By Michael O’Neill
Global trade tension headlines have roiled financial markets. The Bank of Canada, not so much. It’s not that they don’t care about existing and possible new tariffs, it’s that they are hard to assess. BoC Governor Stephen Poloz, at his press conference in Victoria, BC on June 27, was asked how the imposition of US tariffs affects monetary policy decisions? He answered, “when an individual tariff on a business sector, is incorporated into the BoC models, the net effect of the tariffs on the economy as a whole, is hard to figure out. “That is “bankspeak” for “I don’t know.” Mr Poloz went on to say “Some things will go up, some things will go down, and it depends on how companies and consumers respond.” He added, “if an action adds 25% to something, inevitably prices rise.” He admitted that the analysis was complicated but concluded that “inflation was likely to rise.”
The complicated analysis is why he emphasized that the BoC monetary policy was “data dependent, not headline dependent.”
Mr Poloz reiterated that the economy was close to capacity and inflation was in the 2% target range. An upside surprise to Canadian April GDP data (due June 29) would solidify the case for the “data-dependent” BoC to raise interest rates at the July 12 meeting.
The Bank of Canada may be a major factor in the value of the Canadian dollar, but it is far from being the only factor. Canada is a significant exporter of oil, and traditionally rising oil prices have supported the Canadian dollar. That hasn’t been the case for most of this year.
At the beginning of 2016, Opec engineered a production cut of 1.2 million barrels per day amongst its members and Russia. The aim was to rebalance the global market to reduce crude supply to its 5-year average. They nailed it. In May, Opec announced that global crude production was 20 million barrels below the target.
During that time and for much of 2018 oil prices climbed steadily. The 174 (ordinary) meeting of Opec in Vienna ended on June 22. They announced they would increase production by 600,000 to 1.0 mb/d. Many traders expected prices to collapse. It didn’t happen. Instead, WTI oil drifted inside a $63.00-$67.00 range until June 25.
Then President Trump got into the act. He is insisting that all nations that import Iranian crude should cease imports by November or they will face US sanctions as well.
Opec only raised production by 600,000 b/d. The potential loss of Iran’s 2.1 mb/d production would aggravate the supply/demand equation in favour of demand.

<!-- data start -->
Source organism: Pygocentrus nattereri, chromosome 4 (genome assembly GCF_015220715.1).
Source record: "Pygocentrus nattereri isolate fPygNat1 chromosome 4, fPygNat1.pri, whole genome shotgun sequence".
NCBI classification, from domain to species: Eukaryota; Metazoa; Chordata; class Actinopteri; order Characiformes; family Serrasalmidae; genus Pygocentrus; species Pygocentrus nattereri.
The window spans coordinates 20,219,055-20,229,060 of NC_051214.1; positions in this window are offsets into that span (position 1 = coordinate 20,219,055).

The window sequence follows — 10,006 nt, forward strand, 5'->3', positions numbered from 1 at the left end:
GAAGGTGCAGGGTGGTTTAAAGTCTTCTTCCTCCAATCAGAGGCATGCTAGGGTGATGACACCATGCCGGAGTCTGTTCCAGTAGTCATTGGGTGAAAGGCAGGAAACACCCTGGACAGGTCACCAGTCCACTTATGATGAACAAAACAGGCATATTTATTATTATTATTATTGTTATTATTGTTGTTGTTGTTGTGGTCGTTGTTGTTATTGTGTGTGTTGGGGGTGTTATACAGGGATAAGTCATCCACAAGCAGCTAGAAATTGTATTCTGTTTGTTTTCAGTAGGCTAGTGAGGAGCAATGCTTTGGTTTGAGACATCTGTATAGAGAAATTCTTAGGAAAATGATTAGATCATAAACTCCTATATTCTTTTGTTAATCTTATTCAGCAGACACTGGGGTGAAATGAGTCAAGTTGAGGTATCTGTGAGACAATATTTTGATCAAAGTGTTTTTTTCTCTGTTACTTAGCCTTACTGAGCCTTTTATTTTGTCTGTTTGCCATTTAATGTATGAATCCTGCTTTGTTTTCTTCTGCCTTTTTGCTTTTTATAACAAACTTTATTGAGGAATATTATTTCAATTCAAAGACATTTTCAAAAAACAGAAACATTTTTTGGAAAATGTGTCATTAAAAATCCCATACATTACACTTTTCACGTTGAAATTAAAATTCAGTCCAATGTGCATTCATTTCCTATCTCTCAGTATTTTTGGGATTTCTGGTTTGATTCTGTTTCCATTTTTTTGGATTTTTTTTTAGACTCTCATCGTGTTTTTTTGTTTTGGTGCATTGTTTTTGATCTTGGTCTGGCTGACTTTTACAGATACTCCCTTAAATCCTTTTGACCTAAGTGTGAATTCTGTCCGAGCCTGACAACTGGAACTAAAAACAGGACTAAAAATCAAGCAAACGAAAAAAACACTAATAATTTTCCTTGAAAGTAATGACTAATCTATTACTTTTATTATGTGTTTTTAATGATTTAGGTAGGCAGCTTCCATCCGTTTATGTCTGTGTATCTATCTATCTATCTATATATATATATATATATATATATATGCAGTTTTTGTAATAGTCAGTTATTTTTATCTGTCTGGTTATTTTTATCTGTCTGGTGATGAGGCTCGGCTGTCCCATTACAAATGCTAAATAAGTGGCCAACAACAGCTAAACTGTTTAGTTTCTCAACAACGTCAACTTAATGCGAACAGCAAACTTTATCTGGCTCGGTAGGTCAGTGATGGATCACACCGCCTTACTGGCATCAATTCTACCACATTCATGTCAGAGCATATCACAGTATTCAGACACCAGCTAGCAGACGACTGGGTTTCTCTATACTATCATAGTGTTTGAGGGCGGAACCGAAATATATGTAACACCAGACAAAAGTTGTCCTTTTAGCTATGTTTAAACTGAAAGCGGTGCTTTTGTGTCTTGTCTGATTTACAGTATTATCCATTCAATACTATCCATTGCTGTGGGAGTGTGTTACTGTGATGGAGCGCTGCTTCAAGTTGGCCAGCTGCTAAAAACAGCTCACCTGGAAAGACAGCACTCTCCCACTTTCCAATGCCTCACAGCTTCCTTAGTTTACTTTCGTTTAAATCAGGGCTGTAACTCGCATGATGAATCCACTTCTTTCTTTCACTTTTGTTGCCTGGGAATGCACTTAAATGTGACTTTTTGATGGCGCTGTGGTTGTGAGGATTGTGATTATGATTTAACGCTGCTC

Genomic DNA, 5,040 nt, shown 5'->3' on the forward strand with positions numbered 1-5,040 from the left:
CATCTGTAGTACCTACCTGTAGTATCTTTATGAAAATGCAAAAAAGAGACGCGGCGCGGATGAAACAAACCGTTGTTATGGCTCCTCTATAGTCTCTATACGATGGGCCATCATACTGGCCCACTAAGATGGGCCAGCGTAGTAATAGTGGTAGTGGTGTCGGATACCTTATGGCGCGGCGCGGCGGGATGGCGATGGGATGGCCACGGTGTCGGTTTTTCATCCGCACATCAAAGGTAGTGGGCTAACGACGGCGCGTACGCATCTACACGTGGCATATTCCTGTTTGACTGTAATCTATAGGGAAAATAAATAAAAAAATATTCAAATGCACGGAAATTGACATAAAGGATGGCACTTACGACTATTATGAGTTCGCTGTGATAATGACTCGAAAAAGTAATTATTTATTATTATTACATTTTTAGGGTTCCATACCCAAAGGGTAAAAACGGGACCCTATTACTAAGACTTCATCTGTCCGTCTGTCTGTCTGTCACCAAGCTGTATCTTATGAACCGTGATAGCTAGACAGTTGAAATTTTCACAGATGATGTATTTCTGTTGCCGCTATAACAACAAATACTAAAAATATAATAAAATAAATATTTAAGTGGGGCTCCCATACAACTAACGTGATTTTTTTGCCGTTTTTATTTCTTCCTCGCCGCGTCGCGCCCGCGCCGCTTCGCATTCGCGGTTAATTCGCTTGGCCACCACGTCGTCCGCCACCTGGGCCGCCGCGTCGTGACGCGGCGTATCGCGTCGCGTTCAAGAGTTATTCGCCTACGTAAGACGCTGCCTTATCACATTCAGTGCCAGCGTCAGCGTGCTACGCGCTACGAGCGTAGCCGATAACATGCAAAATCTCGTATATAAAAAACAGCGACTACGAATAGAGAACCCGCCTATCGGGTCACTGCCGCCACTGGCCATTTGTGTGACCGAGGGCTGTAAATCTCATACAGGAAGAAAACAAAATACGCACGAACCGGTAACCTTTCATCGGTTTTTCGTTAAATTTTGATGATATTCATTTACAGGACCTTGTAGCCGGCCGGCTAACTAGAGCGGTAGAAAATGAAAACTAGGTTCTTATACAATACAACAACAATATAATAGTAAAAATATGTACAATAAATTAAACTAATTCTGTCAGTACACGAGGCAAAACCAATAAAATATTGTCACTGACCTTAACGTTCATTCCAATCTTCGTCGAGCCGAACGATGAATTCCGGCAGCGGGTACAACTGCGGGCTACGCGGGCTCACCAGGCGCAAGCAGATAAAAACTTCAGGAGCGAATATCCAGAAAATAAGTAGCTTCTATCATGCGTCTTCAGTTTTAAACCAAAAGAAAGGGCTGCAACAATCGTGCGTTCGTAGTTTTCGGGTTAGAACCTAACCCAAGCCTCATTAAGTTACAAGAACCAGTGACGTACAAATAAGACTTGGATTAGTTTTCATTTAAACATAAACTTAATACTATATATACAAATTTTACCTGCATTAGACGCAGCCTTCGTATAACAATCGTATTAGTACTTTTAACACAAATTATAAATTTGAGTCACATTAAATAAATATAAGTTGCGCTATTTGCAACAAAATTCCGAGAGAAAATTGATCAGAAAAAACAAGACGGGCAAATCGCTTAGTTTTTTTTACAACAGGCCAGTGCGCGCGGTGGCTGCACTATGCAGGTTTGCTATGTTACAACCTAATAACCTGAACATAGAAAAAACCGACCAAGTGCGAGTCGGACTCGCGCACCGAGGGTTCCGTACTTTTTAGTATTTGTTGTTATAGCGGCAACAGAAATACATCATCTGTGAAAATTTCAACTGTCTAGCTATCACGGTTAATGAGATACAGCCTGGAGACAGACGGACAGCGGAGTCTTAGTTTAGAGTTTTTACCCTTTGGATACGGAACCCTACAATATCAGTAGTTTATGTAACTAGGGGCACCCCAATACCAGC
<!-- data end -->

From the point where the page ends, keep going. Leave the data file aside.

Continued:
Oil production disruptions are already causing problems. Canada’s Syncrude plant lost power shutting in 350,000 b/d. Venezuela oil production is about 660,000 b/d below their contracted obligations according to Reuters. The loss of Iran’s 2.1 mb/d would exacerbate the supply situation.
Oil prices soared. WTI oil touched $73.69/b on June 28.
At this juncture, it appears that prices have a lot further to rise. The June 2017 uptrend is intact while prices are above $62.20, a level being guarded by support at $63.75. A decisive break above the $73.50 -$74.00 area, would target gains to $76.34, the 61.8% Fibonacci retracement level of the June 15, 2014-January 19, 2016 range. The 76,4% retracement level is $88.23/b.
The Canadian dollar has not benefited from oil price gains since February. Oil prices have risen 25.6% while the Canadian dollar has lost 6%, in the same period. The following chart shows the correlation between oil prices and the Canadian dollar is broken. Over time, the relationship is self-correcting. A July 12 rate hike coupled with a hawkish statement could be the catalyst that brings the couple together again. If that happens and oil prices stay at current levels or move higher, the Loonie will soar.
Chart: USDCAD (blue line) Oil (purple line) 5-year, weekly
Source: Saxo Bank
Summer is only a week old. A broad swath of the northern hemisphere is in a heat wave, and school is out. Typically, it would mean the onset of the “summer doldrums.” This year, probably not, or at least not until President Trump takes an extended vacation and doesn’t have access to his twitter account.
The Bank of Canada may insist that it is data dependent not headline dependent, but the same can’t be said for FX markets.